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Treasures under threat (first of two parts)

February 17, 2011

By Staff Reporter

“They should be treasured, not just by the people worshipping there, but by the city as a whole,” said Peg Breen, president of the New York Landmarks Conservancy.
The scarcity of these pieces of New York City’s past is alarming. The New York Landmarks Conservancy claims there are no more than 15 antebellum Catholic churches in Manhattan, some of which face closure and demolition – most notably, of course, St. Brigid’s on Tompkins Square Park, one of the oldest buildings of any kind above Houston Street.
Breen sees these structures as one of the best tools one can use to understand Manhattan’s development.
“They share immigration patterns, social patterns and architectural styles,” she said. “They’re another way to read the history of the city.”
While there is an equal amount of pre-Civil War Protestant churches, their Catholic equivalents paint a powerful portrait of the church in a period of ascent.
“Even pre-Civil War, the Catholic Church was a strong and growing presence in New York,” Breen commented. “If you read the history of St. Patrick’s, it was built to show that Catholics had arrived. It was going to be a beautiful, prominent cathedral in a prominent location. They were saying, ‘We’re here, we’re powerful, get used to it.'”
These churches also played an important part in assisting newly arrived immigrants to adjust to life in America.
“If you go back through the history of St. Brigid’s, there’s a whole history of the parish that talks about the social events of the time,” Breen said of the church, whose demolition is pending. “The churches were always rallying points. They were real vital centers in these communities. It wasn’t just a Sunday morning building.”
No immigrant group enjoyed the benefits of these meeting places better than the Irish.
“Given how the Irish worked, it was a place of refuge,” she said. “It was a place to get the nourishment and strength to get back out into society.”
However, plenty of other ethnic groups of the time used the Church to their advantage in organizing and everyday life. Many parishes catered to Italian, German or French communities.
Although Breen believes the archdiocese should keep St. Brigid’s and other pre-Civil War churches active for their current parishioners, she also sees it as a favor to the city.
“You don’t want to lose your sense of the past. The buildings tell a larger story if you know how to read them. They offer beauty; they offer a break from the usual neighborhood buildings. The entire city loses if you keep destroying your past.”

Churches below Houston Street

Church of St. Mary
440 Grand Street
1832-1833

The Church of St. Mary is one of the few pre-Civil War churches in the city that was originally built for Catholics. “It’s one of those buildings that tells a lot about religious buildings in the city,” said Ann-Isabel Friedman, the director of the New York Landmarks Conservancy’s sacred sites program. “It shows the architectural history of New York because it was built in the 1830s during the Greek revival and then the style was changed to Romanesque in 1864.” As a result of this Romanesque alteration, the church now sports tapered, capped towers, a unique feature for a Catholic church in the city.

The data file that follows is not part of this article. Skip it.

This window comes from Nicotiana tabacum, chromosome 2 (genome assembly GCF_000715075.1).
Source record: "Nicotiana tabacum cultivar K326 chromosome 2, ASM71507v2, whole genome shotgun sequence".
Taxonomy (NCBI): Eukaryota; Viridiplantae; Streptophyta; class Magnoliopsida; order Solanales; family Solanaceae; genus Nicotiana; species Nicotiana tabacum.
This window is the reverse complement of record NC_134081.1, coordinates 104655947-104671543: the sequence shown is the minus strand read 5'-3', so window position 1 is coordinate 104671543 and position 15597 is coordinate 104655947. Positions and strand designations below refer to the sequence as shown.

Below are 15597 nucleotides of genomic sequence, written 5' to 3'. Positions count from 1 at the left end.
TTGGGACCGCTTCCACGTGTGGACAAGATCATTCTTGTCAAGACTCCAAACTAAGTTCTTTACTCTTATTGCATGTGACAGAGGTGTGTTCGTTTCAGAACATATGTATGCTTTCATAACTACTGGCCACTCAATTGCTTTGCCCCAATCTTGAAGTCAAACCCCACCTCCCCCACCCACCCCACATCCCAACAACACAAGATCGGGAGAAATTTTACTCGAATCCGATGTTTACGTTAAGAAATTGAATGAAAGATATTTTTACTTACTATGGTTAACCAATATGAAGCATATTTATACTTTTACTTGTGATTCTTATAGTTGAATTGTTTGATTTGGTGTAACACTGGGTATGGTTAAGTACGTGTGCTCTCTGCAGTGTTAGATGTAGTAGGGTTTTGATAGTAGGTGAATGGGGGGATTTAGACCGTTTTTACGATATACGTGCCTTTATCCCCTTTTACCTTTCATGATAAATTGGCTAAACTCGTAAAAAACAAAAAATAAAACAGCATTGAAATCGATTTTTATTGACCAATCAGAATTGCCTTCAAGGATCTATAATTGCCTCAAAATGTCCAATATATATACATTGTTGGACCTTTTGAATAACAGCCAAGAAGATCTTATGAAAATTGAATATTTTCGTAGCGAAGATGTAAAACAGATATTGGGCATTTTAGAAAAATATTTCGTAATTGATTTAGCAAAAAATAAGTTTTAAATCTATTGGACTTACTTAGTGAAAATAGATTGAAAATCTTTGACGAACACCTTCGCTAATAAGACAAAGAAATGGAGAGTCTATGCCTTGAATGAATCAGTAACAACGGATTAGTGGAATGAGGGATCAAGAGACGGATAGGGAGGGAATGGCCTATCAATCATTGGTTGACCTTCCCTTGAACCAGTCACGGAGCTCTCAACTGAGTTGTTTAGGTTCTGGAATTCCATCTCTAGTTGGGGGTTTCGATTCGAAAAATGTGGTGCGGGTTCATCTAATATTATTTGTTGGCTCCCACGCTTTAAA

Church of St. Peter
16 Barclay Street
1836-1840

The lot at 16 Barclay Street has a fascinating history befitting the oldest parish in the state of New York. The first building on the site, built in 1785, was replaced in 1836 by the current structure, an impressive building featuring six Ionic columns. A few blocks away from the World Trade Center, St. Peter’s became a beacon of hope for the neighborhood in the aftermath of Sept. 11. The building escaped major damage, although one plane’s landing gears struck the roof of the church. St. Peter’s and its congregants played a large part in rescue activities for the months following the attacks.

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Church of St. Patrick (Old Cathedral)
260 Mulberry Street
1809-1815

Not to be confused with the similarly named Midtown tourist attraction, the Church of St. Patrick is approaching its 200th birthday. Until the current St. Patrick’s Cathedral opened in 1879, the Church of St. Patrick was the seat of New York’s Roman Catholic Archdiocese. The architect of New York City Hall, Joseph-Francois Mangin, designed the church. Many architectural enthusiasts claim to see similarities between Mangin’s City Hall design and the cathedral. After an 1866 fire, the church was restored and reopened in 1868. Its basement houses gigantic mortuary vaults, which suggest that the building might not be the only ancient thing on the church’s grounds. Hundreds of mourners filled the church in 1999 for the funeral of John F. Kennedy, Jr.

St. James Roman Catholic Church
32 St. James Street
1835-1837

Former New York governor Al Smith referred to St. James as “the leading parish in New York.” He had good reason to think so — he used to be an altar boy there. St. James also has a strong connection with 19th century Irish immigrants. “The first U.S. branch of the Ancient Order of Hibernians was organized in this church,” Breen said. Much like in the current situation with St. Brigid’s, the Hibernians defended St. James against threats of closure. When city officials attempted to close the church in 1983 because of problems with the roof, the Hibernians supplied the resources necessary to restore it.

Also:
Our Lady of the Rosary Church for St. Elizabeth Seton Shrine
7 State Street
1793

Church of St. Teresa
141 Henry Street
1841-1842

Next week: A look at pre-Civil War churches above Houston Street.

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